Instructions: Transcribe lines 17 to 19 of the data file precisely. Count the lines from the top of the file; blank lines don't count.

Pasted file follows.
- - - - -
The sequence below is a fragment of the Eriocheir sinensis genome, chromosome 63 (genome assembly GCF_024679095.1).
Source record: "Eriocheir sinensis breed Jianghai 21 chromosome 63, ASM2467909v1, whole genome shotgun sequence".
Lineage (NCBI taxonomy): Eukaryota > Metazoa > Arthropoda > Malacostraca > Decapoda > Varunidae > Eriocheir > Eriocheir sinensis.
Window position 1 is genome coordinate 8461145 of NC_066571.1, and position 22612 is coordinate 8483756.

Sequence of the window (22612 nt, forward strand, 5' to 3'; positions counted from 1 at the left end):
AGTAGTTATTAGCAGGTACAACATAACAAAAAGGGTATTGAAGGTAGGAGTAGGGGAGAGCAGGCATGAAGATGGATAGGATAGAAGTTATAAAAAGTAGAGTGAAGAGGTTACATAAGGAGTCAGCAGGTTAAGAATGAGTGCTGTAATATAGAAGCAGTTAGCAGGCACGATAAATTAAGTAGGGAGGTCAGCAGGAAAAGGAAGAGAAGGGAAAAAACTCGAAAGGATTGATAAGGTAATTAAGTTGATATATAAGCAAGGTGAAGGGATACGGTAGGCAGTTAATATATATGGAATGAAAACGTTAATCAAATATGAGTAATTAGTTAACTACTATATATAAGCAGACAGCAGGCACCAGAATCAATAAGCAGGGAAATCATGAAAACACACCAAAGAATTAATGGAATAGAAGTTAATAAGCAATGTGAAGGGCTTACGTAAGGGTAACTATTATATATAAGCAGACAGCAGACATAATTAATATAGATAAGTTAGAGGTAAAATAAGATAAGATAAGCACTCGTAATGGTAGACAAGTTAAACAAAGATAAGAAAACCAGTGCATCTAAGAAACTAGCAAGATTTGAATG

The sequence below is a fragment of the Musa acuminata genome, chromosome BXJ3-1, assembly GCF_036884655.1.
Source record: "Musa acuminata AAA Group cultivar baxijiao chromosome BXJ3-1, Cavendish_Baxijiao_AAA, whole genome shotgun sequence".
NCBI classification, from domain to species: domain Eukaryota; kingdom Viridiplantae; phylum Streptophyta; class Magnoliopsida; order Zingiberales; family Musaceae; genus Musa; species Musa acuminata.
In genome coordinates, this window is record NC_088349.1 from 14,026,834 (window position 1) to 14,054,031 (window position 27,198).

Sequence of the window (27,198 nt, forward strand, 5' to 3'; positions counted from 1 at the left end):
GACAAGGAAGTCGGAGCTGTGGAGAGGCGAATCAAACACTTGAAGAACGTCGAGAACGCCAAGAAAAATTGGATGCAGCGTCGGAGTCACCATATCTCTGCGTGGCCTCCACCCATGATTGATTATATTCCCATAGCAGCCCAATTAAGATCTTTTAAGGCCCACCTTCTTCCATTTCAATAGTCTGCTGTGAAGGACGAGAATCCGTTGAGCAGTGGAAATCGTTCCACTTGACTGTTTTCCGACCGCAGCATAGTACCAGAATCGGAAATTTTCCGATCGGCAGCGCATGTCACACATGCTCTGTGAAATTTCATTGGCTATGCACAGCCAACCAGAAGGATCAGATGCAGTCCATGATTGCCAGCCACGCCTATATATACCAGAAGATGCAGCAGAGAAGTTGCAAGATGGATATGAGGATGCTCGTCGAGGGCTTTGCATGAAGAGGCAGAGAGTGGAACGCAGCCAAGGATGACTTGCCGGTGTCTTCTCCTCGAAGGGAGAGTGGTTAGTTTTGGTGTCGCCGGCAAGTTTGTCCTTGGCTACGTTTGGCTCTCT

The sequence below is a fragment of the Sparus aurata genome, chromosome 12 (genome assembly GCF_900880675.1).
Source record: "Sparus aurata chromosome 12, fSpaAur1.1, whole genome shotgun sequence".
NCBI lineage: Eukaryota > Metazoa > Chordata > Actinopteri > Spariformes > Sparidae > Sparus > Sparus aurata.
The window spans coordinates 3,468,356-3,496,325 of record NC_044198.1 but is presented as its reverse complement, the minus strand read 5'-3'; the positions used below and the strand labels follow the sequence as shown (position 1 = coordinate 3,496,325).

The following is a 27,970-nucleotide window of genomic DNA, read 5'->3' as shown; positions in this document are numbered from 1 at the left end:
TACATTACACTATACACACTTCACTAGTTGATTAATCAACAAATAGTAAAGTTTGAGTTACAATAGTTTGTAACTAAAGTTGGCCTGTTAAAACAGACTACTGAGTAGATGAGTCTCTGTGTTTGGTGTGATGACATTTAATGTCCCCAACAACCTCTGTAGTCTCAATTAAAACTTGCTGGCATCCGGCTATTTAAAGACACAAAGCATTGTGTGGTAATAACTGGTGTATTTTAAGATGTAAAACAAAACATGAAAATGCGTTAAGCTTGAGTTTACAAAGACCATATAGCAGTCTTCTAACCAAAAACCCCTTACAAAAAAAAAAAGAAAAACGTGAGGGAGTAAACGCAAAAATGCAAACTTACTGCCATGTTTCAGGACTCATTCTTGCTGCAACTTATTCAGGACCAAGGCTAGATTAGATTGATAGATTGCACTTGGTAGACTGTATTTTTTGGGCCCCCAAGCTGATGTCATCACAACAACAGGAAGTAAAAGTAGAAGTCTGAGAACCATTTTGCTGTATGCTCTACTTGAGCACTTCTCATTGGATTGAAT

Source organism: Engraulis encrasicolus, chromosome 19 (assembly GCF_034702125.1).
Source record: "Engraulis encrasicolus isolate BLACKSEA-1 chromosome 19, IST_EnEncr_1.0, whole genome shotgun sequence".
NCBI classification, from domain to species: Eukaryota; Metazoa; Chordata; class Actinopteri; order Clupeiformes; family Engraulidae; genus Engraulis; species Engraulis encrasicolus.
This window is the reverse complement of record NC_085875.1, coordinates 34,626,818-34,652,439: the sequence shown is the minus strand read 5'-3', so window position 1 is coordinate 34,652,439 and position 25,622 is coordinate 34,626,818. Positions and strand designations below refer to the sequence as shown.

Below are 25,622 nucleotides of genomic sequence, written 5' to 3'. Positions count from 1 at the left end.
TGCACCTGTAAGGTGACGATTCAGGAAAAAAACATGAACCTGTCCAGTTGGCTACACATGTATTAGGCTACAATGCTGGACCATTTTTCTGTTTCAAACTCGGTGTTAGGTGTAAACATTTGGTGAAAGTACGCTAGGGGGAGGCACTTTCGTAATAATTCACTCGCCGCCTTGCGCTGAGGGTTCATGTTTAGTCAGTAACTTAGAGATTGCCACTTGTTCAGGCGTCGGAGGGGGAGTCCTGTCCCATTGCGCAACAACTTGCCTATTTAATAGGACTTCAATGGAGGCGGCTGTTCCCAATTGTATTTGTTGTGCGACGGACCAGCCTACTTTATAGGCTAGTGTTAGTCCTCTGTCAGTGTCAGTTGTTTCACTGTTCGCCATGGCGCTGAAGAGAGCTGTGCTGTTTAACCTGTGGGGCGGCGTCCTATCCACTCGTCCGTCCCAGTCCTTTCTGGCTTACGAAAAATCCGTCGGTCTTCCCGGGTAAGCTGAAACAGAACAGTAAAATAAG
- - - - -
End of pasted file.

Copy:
The following is a 27,970-nucleotide window of genomic DNA, read 5'->3' as shown; positions in this document are numbered from 1 at the left end:
TACATTACACTATACACACTTCACTAGTTGATTAATCAACAAATAGTAAAGTTTGAGTTACAATAGTTTGTAACTAAAGTTGGCCTGTTAAAACAGACTACTGAGTAGATGAGTCTCTGTGTTTGGTGTGATGACATTTAATGTCCCCAACAACCTCTGTAGTCTCAATTAAAACTTGCTGGCATCCGGCTATTTAAAGACACAAAGCATTGTGTGGTAATAACTGGTGTATTTTAAGATGTAAAACAAAACATGAAAATGCGTTAAGCTTGAGTTTACAAAGACCATATAGCAGTCTTCTAACCAAAAACCCCTTACAAAAAAAAAAAGAAAAACGTGAGGGAGTAAACGCAAAAATGCAAACTTACTGCCATGTTTCAGGACTCATTCTTGCTGCAACTTATTCAGGACCAAGGCTAGATTAGATTGATAGATTGCACTTGGTAGACTGTATTTTTTGGGCCCCCAAGCTGATGTCATCACAACAACAGGAAGTAAAAGTAGAAGTCTGAGAACCATTTTGCTGTATGCTCTACTTGAGCACTTCTCATTGGATTGAAT

Source organism: Engraulis encrasicolus, chromosome 19 (assembly GCF_034702125.1).